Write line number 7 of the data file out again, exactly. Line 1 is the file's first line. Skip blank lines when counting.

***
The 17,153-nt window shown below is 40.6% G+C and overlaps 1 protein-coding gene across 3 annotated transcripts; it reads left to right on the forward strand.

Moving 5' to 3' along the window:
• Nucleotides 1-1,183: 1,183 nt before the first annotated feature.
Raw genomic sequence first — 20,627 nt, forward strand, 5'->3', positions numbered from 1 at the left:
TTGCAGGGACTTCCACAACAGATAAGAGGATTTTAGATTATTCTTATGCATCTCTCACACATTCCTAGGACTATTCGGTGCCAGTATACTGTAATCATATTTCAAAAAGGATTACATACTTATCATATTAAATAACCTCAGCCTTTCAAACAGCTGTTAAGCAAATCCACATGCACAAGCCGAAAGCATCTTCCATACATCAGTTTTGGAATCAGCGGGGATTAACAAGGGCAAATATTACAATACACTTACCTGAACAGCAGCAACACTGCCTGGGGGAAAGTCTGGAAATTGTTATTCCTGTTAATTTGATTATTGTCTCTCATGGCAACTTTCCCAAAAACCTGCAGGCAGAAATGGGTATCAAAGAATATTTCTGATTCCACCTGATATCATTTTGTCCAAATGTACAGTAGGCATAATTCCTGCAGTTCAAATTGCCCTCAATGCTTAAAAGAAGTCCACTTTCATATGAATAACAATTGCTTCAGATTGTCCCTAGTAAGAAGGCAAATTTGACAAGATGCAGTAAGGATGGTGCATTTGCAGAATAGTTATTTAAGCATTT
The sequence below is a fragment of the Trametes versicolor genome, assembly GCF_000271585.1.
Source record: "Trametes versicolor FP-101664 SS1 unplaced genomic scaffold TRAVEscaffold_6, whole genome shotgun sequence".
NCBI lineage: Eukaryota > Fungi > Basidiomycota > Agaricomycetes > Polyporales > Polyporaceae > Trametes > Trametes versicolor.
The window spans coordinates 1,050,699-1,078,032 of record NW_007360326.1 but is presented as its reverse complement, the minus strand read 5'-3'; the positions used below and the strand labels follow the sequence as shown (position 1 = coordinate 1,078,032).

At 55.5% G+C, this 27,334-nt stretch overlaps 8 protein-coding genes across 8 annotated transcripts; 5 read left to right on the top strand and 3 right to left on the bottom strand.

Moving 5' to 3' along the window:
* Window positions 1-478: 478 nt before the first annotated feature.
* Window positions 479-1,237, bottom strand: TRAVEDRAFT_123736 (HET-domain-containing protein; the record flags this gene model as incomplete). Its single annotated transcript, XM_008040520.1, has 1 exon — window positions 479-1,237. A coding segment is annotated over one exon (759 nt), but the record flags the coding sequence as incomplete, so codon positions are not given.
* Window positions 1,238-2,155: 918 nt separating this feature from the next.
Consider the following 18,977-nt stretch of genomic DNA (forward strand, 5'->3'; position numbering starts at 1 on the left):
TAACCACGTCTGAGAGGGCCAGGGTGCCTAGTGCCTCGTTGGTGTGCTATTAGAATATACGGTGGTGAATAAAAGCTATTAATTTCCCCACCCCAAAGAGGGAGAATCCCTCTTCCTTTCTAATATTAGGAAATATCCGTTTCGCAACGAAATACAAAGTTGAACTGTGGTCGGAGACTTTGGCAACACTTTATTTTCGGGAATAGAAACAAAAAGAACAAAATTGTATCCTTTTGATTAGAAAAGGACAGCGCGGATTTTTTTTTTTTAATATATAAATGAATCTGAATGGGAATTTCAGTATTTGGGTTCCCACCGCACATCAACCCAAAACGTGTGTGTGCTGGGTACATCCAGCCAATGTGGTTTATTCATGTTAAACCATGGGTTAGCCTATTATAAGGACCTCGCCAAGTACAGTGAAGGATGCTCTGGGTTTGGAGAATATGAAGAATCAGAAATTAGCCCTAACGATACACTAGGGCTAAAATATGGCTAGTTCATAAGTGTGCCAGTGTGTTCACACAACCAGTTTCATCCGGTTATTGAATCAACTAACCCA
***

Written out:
Source record: "Trametes versicolor FP-101664 SS1 unplaced genomic scaffold TRAVEscaffold_6, whole genome shotgun sequence".